If you are a homeowner who is thinking about having new double glazed windows installed as an upgrade or as part of a new build, you are probably already familiar with reports of energy efficiency and the consequent savings in winter heating as well as summer air conditioning costs. Depending on the window type and quality, double glazing delivers considerable extra draught proofing and insulation – or, more accurately, a reduction in heat loss.
However, apart from secondary advantages such as extra physical security and improved sound insulation (think peace and quiet inside the home), did you know that two other significant benefits are not widely known? This pair of pluses could well be of equal or greater importance in the medium to long term.
Health benefits: the problem with cold homes
According to reports, poor insulation including lack of internal sealing around window frames means that many old build Australian homes are too cold in winter, especially in the south. As recently as 2015, Science Daily published an article, based on medical research in the Lancet, which had found that that cold was the cause of more deaths than excessive heat in Australia. ABC then broadcast a radio programme based on the same findings.
Fortunately, over recent years, rising energy costs in conjunction with lower window prices has meant that double glazing has become a more affordable priority in residential properties. Double glazed window insulation (which is measured in U-values) is much more efficient when the gap between the twin panes of glass is at least 12 millimetres. With 16mm of spacing, the overall insulation value rivals that of special low emission frames, which usually have a higher price tag.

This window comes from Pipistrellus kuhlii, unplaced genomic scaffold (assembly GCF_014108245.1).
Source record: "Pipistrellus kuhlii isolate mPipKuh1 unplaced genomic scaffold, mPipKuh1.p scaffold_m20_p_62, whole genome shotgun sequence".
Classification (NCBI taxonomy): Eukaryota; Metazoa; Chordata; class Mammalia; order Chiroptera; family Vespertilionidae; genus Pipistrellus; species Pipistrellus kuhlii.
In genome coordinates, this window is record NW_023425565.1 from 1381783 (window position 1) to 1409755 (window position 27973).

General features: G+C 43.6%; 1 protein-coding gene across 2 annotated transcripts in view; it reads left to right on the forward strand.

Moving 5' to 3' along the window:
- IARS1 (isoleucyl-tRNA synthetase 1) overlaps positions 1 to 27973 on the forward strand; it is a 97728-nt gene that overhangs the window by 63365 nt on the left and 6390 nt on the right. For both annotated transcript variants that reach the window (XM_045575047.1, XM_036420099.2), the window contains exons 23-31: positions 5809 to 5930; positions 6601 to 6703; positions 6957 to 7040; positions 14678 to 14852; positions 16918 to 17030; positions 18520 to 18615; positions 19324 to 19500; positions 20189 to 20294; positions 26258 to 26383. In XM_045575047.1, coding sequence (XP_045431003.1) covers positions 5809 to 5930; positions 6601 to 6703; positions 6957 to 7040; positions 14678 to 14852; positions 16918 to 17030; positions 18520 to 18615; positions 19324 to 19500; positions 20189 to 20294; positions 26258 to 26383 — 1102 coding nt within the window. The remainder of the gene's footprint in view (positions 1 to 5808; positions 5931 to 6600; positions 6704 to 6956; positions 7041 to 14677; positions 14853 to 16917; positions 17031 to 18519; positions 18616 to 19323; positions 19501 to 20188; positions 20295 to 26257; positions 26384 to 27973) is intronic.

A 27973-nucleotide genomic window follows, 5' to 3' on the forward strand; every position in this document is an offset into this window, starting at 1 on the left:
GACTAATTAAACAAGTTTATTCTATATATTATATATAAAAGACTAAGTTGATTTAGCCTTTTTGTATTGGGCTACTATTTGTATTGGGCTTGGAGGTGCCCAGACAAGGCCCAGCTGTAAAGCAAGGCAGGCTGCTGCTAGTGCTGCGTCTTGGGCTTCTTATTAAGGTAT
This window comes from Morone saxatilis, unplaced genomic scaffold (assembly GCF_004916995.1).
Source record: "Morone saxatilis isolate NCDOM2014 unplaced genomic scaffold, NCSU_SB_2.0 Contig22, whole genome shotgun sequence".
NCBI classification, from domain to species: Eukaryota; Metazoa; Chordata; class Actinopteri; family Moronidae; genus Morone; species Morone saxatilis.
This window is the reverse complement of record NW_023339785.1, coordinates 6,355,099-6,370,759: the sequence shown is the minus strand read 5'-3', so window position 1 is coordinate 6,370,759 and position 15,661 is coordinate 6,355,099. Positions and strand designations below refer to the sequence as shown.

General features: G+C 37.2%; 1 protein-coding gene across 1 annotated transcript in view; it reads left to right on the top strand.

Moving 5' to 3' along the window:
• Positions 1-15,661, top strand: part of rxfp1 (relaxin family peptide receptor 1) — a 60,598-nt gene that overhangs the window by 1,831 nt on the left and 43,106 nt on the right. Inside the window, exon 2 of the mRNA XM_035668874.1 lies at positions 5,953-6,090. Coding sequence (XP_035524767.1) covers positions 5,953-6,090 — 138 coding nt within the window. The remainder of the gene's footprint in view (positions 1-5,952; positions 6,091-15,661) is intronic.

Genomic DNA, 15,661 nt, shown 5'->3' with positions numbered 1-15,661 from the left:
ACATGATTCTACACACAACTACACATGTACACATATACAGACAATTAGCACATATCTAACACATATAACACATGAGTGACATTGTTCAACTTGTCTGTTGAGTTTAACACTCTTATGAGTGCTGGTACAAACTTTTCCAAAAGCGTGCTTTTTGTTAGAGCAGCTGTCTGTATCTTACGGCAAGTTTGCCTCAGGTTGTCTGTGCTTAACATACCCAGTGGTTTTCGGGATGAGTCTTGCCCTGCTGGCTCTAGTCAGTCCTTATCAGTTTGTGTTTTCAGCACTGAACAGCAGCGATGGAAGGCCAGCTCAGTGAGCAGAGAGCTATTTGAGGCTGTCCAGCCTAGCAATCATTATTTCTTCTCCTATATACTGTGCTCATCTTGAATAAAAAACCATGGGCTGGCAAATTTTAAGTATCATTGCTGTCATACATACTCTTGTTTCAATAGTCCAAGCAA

Home scoring: property sales and purchases
As though the extra warmth in winter and cooler interior in summer were not enough, double glazing also makes a house easier to sell. One of the leading online Australian real estate agencies recently launched an instant comparison snapshot scheme, with energy scores awarded on a scale from 1 to 100 points and related to consumption. The points scheme aims to help buyers and sellers by simplifying energy efficiency comparisons with other homes of the same type and in the same area.
Of course, double glazing has an installation cost – so the work should be viewed as a long-term investment that also improves one's quality of life from the beginning. All the same, double glazed windows can enhance the resale value of a house – even in the short-term.
As we move into the future, there is little doubt that double glazed windows will continue to have an increasingly important role in boosting the energy efficiency, interior comfort and resale values of Australian homes – not to mention the benefits of a reduced carbon footprint.